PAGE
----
Since February 27, Florida lawyer Ashley Ann Krapacs has been suspended from practicing law in the state until further notice. She claims First Amendment protection.
The Florida Bar and Supreme Court of Florida point out that even the First Amendment has limits, and especially so when attorneys licensed by the state engage in threatening or demeaning speech.
Unhappy with the results of a case, she reportedly launched an “attack of massive and continuous proportions” via a number of social media platforms against two fellow Florida attorneys who represented adversaries involved in her case. This led to her suspension.
The Supreme Court has recognized and outlined regulations for the relationship between free speech and social media as a digital public square. In Krapacs’ case, the Bar has filed several addition petitions asking the court to hold her in contempt.
The Court’s decisions in these petitions will provide additional guidance for lawyers using social media as a theater of war.
A Case History in Brief
In January 2018, Krapacs filed a restraining order against her former boyfriend Greg Knoop, whom she claimed was “violently abusive” during their relationship.
The boyfriend’s attorney argued the order lacked jurisdiction over Knoop. Eventually, the court agreed, dismissing the restraint.
Krapacs felt she had been the target of a “Good Old Boy” court system based on the ruling. She re-filed for the restraining order the very next day. In conjunction, she began a social media outcry, which continued on a weekly basis.
Her rampage included insult and accusation against her former boyfriend, his female attorney, and later the judges and other professionals involved in her case, describing them as “aggressive”, “intimidating,” and “ bullies” among other things.
One post about Knoop’s attorney included a scene from Home Alone where the main character Kevin points a gun at the head of one of the robbers. Another mentioned the make of the attorney’s car.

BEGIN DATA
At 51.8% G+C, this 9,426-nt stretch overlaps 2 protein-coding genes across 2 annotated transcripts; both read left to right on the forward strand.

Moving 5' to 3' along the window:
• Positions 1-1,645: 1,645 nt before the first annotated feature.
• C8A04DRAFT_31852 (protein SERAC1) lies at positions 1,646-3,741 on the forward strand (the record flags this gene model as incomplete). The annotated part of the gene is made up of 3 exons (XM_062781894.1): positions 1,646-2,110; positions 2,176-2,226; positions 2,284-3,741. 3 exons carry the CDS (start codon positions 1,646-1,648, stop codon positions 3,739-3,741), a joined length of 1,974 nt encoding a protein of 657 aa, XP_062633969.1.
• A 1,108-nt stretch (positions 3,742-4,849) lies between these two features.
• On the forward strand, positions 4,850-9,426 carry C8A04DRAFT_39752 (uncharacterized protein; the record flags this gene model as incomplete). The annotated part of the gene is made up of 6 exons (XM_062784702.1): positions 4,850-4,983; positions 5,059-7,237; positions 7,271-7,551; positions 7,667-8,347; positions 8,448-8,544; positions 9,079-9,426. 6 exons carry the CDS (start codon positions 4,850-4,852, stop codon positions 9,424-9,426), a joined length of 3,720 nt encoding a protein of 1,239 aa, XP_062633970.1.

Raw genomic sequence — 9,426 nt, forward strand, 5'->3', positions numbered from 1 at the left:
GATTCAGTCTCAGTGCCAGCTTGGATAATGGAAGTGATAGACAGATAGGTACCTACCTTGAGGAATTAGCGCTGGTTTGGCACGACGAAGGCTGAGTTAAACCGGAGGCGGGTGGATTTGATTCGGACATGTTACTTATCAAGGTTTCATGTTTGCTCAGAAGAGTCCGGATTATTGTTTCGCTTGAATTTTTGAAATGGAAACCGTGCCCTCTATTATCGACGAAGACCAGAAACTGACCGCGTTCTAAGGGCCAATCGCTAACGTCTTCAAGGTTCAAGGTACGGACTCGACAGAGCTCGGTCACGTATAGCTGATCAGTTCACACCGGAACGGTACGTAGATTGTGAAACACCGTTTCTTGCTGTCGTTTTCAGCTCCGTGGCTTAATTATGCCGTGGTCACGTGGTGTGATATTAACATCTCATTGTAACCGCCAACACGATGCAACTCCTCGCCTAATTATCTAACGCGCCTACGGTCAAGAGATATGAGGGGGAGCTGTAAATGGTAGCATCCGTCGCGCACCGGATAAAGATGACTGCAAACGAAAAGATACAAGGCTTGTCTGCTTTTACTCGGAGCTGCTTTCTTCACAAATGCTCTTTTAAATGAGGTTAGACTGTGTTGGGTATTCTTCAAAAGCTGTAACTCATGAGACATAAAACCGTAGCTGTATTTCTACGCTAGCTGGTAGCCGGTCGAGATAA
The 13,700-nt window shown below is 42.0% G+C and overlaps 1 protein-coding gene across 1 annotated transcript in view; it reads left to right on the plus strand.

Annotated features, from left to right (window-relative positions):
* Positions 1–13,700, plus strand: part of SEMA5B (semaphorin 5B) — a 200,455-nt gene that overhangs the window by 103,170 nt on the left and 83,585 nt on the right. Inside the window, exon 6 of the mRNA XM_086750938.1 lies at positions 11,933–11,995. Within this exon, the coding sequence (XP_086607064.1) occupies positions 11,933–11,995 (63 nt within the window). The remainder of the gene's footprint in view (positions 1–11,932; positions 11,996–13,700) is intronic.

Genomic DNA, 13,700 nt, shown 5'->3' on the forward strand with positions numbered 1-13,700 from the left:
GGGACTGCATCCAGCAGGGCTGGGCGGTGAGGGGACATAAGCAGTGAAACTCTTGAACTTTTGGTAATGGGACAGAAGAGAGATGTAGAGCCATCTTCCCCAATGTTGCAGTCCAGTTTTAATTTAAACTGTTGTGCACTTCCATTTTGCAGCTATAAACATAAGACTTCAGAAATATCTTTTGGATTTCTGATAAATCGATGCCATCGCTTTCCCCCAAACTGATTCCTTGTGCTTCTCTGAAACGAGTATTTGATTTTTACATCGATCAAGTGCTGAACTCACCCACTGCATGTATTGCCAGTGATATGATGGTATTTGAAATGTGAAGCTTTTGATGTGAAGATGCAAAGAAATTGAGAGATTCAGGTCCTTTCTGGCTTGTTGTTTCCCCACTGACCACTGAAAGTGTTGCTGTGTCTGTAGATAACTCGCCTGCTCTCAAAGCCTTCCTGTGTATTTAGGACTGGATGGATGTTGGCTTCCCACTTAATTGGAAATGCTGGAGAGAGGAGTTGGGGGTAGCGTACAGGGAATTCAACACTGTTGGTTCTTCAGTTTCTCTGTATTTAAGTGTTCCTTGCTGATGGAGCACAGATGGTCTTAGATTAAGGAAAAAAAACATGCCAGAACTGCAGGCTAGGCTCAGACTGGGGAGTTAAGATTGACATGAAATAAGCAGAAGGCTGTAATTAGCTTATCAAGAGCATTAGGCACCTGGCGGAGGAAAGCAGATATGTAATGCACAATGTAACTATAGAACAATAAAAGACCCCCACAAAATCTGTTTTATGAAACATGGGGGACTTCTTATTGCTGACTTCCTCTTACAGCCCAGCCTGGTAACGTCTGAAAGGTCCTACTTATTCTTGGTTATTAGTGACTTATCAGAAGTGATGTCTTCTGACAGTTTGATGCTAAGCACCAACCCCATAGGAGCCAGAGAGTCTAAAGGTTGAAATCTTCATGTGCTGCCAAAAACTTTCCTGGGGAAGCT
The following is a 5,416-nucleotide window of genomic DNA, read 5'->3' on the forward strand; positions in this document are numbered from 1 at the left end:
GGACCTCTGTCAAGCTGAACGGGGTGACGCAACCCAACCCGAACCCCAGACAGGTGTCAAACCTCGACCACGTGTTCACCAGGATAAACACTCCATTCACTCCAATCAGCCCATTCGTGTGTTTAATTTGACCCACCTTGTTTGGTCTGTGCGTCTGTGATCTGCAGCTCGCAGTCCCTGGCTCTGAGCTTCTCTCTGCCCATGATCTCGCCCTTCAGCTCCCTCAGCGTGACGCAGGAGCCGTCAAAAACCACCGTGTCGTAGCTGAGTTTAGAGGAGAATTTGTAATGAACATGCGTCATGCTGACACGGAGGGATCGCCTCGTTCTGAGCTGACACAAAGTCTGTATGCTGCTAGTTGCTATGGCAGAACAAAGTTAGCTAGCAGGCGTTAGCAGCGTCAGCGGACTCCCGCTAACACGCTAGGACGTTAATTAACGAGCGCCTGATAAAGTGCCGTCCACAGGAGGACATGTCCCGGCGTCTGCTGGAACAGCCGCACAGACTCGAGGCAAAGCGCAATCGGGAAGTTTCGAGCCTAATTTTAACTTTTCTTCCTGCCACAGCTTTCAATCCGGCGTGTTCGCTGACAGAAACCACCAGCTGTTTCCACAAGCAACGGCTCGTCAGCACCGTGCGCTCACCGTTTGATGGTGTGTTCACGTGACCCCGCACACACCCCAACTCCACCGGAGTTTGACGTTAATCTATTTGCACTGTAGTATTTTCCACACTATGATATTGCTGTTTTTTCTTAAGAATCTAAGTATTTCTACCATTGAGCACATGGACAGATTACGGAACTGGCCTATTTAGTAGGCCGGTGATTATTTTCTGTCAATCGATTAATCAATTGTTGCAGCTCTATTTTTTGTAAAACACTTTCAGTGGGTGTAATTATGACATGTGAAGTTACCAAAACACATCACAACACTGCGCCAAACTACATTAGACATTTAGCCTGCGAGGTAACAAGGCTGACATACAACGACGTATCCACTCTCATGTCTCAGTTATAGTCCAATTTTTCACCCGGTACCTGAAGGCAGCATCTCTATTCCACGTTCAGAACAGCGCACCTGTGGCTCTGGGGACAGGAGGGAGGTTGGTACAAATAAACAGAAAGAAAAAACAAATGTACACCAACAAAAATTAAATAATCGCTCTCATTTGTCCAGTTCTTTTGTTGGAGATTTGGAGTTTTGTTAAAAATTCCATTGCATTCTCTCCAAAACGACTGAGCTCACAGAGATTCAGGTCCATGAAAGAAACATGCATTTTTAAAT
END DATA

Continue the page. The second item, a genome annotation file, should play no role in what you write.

In addition to the social media rants, she wrote an inflammatory article entitled, “When You Don’t Let Female Lawyers Talk, We’ll Only Get Louder,” and posted it to her firm’s website.
Krapacs said the social media campaign was her response to attempts to silence her, and her efforts to rectify the situation through the legal system were getting her nowhere.
The Florida Bar, however, saw things differently and asked the Supreme Court for an emergency suspension. The Court agreed.
What Was Included in the Petition for Emergency Suspension
Grave discrepancies in the interpretation of recorded court proceedings; and injunction for Protection Against Stalking from one targeted attorney, Nisha Bacchus; and documentation of attorney Russell Williams’ lawsuit for libel, slander, malicious prosecution, and injunctive relief.
A note within the petition also states, “The Bar is not concerned with the outcome of these proceedings, but rather that the Respondent’s conduct has caused two members of The Florida Bar to seek extraordinary relief.”
The Florida Bar’s petition and the Court’s emergency suspension come from a perspective that, instead of relying on the legal system to properly advocate her position, the discontented lawyer had targeted two other members of the Bar with these continuous “unilateral uncivilized public attacks” as a result of their representation of clients in litigation against her. In many circles, this is known as being a sore loser.
It seems Ms. Krapacs has mistaken First Amendment protection for a shield from scrutiny of her actions by the state bar, to which she and all Florida attorneys voluntarily submit as the agency that licenses and regulates attorneys as an arm of the Supreme Court.
As a legal professional, she has a duty to refrain from knowingly disparaging or humiliating others. Even if the Bar did not have such rules of decency for attorneys, the First Amendment does not protect speech of the type she launched on social media.
Stay tuned for the Supreme Court’s orders following the Bar’s petitions for contempt.